Sunday Fiction Pick: The Wolf and the Watchman

Here’s a thrilling new Nordic noir for fans of the trope and, particularly, if you enjoy Steig Larsson’s Millennium series.

In true Nordic Noir style, period Sweden is a dark and cruel place. Niklas Natt och Dag’s debut contribution is no exception and, if it’s possible, pushes the envelope even further with his study of the class divide. The translation by Ebba Segerberg is true to the original text, passing on Natt och Dag’s intricate prose as his protagonist pieces the grim facts together over four parts that, while potentially risky from a narrative point of view, work beautifully in tandem to release little clues to detective and reader; and to create a well-paced crime thriller circa the eighteenth century.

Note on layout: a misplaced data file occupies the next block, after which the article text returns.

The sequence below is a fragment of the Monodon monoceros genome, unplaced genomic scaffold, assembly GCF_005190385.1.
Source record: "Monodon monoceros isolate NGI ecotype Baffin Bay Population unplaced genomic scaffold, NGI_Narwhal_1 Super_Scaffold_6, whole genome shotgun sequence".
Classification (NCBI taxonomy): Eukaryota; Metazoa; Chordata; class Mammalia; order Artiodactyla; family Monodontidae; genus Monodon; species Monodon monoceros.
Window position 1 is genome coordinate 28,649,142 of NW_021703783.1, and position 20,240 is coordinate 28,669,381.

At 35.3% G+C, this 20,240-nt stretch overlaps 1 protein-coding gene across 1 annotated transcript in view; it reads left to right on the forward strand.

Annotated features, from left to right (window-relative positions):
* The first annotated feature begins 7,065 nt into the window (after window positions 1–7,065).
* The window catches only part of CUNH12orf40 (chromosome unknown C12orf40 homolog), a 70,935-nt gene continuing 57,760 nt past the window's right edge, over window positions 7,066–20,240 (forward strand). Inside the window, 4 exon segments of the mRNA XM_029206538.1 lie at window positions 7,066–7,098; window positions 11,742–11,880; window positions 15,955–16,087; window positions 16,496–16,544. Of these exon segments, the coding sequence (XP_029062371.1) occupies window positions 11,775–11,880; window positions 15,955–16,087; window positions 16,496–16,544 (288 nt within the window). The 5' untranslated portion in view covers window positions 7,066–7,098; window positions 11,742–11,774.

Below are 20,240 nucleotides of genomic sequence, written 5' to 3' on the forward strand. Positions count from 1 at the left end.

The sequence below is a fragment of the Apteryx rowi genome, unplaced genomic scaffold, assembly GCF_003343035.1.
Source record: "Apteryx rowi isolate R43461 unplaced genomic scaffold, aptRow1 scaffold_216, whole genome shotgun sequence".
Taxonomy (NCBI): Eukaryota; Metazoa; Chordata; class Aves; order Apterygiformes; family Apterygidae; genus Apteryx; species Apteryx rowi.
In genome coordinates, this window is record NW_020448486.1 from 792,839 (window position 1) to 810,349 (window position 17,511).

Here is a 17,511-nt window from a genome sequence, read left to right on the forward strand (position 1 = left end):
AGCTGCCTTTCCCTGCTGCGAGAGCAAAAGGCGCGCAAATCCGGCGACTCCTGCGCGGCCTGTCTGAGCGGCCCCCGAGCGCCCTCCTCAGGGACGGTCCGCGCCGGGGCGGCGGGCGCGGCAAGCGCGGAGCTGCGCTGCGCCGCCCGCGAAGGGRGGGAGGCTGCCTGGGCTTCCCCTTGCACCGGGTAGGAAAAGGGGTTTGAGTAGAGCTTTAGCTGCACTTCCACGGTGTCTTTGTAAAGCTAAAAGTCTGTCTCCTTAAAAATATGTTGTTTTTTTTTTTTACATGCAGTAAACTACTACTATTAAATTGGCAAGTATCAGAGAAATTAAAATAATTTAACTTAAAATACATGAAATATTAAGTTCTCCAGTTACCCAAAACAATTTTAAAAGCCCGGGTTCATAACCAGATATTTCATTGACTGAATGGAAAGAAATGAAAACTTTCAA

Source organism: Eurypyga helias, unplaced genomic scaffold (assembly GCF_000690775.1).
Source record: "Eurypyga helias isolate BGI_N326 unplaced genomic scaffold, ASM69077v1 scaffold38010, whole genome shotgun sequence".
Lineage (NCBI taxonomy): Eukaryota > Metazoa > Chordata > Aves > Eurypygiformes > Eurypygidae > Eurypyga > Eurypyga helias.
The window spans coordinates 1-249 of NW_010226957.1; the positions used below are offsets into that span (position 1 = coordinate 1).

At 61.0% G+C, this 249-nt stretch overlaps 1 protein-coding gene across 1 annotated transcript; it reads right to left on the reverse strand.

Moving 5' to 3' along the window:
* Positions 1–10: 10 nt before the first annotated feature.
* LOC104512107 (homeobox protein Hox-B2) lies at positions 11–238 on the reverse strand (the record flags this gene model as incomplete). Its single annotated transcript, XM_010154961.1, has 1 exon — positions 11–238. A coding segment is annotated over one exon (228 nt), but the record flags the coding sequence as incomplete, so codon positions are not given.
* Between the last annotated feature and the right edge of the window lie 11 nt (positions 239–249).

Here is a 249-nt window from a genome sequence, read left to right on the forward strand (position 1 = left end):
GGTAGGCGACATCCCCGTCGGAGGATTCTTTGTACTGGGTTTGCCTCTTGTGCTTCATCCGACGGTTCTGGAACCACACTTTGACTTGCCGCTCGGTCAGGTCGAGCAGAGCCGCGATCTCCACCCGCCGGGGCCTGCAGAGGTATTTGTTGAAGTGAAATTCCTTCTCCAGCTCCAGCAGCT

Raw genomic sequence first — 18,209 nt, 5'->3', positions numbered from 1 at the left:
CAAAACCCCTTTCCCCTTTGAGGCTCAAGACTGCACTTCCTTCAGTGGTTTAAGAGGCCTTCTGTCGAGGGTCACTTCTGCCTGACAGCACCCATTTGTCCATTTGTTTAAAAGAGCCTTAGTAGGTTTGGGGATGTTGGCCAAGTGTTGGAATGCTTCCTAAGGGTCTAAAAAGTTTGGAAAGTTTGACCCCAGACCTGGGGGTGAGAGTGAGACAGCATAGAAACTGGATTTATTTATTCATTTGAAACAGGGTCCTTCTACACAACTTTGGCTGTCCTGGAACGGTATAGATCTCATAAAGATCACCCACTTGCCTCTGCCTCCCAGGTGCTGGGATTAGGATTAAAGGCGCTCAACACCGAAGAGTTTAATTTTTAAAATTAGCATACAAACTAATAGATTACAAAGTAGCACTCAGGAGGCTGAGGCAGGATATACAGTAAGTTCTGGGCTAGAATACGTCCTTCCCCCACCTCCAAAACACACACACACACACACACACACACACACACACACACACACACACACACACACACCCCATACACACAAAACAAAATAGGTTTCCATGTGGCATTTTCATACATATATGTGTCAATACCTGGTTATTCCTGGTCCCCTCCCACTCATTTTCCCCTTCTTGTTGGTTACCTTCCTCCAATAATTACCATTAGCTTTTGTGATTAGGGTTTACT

And good news! Rumour has it that if you really enjoy this title, it is the first of a trilogy! It has found its way near the top of our reading piles…

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Fun fact: Natt och Dag translates to “night or day” which we find is rather fitting.

the wolf and the watchman – Niklas Natt och Dag

The year is 1793, Stockholm. King Gustav of Sweden has been assassinated, years of foreign wars have emptied the treasuries, and the realm is governed by a self-interested elite, leaving its citizens to suffer. On the streets, malcontent and paranoia abound.

A body is found in the city's swamp by a watchman, Mickel Cardell, and the case is handed over to investigator Cecil Winge, who is dying of consumption. Together, Winge and Cardell become embroiled in a brutal world of guttersnipes and thieves, mercenaries and madams, and one death will expose a city rotten with corruption beneath its powdered and painted veneer.

A well-depicted historical murder mystery filled with cruelty as well as warmth and humanity.
— Best Debut, Swedish Academy of Crime Writers' Award 2017
This is a thrilling, unnerving, clever and beautiful story. Reading it is like giving a little gift to oneself.
— Fredrik Backman